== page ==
Facebook is also being used to help spread the fire ready message in preparation for this summer. An app has been developed, as a quick test for homeowners and others in fire-prone areas to gauge their level of preparedness. The idea is to raise awareness, then get people to go to the CFA website to complete the detailed self-assessment.

The success of Facebook and Twitter has shown us how important it is for public services to move out from behind our websites and to go to where the people are.

So where to from here?

So what have we learnt? New paths along unfamiliar territory are unlikely to be smooth and trouble-free. That’s why it is vital to be agile and flexible, so failures will be both small and short. It’s also important to tinker first, to always keep listening, to continually revise, and when you’re done, go back and try again.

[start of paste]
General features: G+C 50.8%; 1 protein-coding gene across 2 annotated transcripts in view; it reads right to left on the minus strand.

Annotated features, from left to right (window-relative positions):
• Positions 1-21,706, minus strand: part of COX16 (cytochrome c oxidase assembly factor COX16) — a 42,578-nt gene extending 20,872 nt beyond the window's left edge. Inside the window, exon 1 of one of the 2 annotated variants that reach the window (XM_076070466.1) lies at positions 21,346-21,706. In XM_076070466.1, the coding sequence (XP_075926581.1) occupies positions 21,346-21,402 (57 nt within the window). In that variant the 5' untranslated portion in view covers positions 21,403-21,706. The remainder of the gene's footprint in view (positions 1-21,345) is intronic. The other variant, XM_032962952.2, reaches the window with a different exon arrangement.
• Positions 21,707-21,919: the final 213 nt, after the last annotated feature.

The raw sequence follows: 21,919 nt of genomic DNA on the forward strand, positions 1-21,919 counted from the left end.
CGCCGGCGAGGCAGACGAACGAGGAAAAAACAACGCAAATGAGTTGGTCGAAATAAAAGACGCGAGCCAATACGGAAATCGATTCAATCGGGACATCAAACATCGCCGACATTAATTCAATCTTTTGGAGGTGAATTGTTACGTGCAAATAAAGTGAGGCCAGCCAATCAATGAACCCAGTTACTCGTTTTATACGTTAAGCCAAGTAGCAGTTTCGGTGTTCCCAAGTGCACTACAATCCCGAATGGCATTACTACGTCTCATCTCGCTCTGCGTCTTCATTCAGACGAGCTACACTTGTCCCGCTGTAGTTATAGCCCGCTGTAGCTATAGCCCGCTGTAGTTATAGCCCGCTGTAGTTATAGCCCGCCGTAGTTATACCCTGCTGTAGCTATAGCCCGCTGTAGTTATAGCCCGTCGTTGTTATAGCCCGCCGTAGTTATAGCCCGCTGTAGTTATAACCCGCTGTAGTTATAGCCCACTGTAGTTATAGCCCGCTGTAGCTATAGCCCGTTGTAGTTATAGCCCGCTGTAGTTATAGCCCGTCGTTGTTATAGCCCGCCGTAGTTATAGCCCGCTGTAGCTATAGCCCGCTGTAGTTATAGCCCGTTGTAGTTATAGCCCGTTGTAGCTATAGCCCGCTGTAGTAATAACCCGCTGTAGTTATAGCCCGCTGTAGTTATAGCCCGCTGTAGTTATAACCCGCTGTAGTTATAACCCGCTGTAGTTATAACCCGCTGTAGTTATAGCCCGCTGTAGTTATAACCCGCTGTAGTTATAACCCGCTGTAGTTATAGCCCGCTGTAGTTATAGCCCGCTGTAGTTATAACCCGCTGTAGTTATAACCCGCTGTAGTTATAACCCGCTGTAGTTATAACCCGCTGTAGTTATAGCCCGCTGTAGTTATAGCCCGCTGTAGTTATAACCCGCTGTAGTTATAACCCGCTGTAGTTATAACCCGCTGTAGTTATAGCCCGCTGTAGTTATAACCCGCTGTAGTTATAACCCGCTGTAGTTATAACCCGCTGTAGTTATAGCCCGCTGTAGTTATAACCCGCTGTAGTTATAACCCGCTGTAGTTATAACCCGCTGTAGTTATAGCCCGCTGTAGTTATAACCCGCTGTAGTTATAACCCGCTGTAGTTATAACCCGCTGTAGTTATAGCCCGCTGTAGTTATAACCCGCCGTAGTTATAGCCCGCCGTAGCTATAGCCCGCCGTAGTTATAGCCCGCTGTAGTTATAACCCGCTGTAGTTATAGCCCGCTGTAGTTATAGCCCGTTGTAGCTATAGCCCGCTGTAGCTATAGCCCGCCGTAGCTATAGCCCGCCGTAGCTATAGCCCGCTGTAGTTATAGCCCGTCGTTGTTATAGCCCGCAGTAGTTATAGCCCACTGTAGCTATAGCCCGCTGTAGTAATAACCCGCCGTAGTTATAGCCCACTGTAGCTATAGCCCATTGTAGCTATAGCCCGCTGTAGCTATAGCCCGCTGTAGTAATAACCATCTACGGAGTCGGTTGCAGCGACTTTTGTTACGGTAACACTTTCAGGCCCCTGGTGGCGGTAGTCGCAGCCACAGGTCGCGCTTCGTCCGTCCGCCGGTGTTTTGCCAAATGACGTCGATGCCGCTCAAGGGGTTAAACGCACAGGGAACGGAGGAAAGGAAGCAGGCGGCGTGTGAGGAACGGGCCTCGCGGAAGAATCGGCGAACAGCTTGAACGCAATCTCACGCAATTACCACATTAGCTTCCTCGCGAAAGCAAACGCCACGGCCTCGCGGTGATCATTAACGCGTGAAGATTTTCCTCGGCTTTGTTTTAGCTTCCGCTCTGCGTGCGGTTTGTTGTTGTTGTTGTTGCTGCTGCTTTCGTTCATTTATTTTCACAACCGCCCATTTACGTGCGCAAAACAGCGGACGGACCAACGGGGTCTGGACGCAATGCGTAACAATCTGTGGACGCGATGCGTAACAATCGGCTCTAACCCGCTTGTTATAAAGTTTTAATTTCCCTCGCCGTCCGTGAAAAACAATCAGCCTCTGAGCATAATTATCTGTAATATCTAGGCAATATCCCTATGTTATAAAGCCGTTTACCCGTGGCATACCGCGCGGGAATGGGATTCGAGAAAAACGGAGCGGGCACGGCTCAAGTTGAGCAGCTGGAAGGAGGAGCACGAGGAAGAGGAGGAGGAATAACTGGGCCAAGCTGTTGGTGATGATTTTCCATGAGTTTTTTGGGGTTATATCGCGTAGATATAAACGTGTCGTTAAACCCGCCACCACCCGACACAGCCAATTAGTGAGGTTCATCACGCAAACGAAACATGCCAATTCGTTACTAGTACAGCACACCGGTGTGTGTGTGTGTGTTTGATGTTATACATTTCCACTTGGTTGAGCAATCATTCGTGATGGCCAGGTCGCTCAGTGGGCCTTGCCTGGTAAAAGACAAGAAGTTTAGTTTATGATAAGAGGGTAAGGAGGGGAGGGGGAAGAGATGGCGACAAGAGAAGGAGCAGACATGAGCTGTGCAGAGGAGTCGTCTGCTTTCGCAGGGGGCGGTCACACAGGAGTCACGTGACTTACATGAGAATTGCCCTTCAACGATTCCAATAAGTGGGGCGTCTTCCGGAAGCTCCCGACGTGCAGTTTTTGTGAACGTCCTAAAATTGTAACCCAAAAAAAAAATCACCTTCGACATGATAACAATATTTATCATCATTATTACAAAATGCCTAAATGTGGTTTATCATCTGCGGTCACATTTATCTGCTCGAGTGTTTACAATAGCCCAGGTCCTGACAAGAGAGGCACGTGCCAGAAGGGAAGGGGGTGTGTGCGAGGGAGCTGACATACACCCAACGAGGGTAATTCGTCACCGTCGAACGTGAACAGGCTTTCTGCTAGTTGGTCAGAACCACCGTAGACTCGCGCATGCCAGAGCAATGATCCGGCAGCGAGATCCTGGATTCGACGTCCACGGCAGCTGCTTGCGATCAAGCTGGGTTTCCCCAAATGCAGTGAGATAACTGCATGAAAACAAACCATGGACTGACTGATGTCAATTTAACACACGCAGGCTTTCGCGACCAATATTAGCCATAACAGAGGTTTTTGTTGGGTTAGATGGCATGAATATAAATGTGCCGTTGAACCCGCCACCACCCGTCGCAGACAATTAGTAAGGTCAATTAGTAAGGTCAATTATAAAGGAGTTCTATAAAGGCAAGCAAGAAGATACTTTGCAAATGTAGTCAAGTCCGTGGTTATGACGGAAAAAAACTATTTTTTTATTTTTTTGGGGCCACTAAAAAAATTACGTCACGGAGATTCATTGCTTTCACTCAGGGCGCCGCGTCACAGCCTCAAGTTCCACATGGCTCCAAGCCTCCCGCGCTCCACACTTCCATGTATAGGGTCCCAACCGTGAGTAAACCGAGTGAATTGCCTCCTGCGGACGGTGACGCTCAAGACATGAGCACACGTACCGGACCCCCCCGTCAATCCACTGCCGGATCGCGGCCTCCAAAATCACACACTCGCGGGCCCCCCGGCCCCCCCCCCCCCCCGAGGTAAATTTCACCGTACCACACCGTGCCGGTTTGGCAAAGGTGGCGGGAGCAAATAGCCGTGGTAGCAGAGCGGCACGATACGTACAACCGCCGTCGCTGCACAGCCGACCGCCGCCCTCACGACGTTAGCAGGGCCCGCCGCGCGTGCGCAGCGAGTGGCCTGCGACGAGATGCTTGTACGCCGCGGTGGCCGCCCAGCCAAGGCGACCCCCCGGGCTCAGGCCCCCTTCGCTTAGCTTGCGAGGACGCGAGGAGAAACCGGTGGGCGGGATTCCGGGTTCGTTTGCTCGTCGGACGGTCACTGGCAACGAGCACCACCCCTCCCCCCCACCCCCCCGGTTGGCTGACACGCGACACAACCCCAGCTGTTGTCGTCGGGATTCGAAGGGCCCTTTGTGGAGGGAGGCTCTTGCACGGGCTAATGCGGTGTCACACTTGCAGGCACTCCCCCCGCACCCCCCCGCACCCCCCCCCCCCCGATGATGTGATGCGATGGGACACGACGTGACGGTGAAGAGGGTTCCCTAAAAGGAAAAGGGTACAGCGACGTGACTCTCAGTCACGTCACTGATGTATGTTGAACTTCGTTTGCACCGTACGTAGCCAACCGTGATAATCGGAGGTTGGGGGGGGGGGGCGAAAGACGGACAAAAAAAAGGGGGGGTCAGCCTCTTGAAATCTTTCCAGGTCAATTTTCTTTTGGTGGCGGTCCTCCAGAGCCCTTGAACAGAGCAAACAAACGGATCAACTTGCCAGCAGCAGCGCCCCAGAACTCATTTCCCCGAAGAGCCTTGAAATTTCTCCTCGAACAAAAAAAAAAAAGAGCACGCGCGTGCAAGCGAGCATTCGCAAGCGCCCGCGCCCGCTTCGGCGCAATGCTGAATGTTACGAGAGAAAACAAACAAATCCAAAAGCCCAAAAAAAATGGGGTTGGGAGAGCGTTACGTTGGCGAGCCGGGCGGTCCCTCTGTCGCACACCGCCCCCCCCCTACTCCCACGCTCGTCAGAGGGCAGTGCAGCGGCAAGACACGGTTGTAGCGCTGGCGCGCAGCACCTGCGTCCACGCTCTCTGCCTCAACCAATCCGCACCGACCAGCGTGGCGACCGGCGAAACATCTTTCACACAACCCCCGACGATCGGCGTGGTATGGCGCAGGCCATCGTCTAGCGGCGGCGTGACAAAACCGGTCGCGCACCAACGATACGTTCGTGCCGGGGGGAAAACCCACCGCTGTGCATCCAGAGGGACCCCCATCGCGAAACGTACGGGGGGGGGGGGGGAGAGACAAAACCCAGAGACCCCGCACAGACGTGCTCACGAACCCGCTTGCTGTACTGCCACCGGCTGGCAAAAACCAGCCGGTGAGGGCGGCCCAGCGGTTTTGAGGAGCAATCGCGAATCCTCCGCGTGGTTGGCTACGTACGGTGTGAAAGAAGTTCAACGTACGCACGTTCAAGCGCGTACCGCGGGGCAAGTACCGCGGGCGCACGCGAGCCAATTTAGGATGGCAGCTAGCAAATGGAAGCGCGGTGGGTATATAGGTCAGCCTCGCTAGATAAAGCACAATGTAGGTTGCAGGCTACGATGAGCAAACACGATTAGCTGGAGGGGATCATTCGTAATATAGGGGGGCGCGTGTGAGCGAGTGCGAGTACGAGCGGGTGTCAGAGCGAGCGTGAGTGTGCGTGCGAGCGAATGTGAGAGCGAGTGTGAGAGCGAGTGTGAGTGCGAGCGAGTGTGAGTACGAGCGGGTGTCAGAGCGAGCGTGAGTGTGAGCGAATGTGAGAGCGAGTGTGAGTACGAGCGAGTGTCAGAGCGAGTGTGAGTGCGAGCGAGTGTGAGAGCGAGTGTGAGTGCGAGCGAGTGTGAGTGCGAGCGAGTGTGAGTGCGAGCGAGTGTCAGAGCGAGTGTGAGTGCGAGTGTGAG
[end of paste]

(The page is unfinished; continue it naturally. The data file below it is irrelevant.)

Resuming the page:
Perhaps the first step is tackling the biggest barrier: cultural change. The key to accepting Web 2.0 within government relies on a cultural change within the public service itself, rather than a change within technology.

Government’s traditional role-based authority can only get us so far. The input of communities, peers, and others through an authentic and meaningful conversation is vital, and Web 2.0 technologies allow this to happen on a scale never seen before. This two-way interaction is vital for policymakers because of the persuasive authority that comes from fostering this conversation. People like it because it’s not just big-government telling them what to think, feel and do – it’s their family, friends, neighbours and peers as well. It’s not Government vs Citizens, but Government AND Citizens.

This kind of engagement isn’t free. Sometimes, it comes with a significant cost. Not just a financial cost, but on other valuable resources such as time and people as well. There’s also a cost to reputation if the risks aren’t minimised. But the bigger thing to calculate is the cost of not doing it.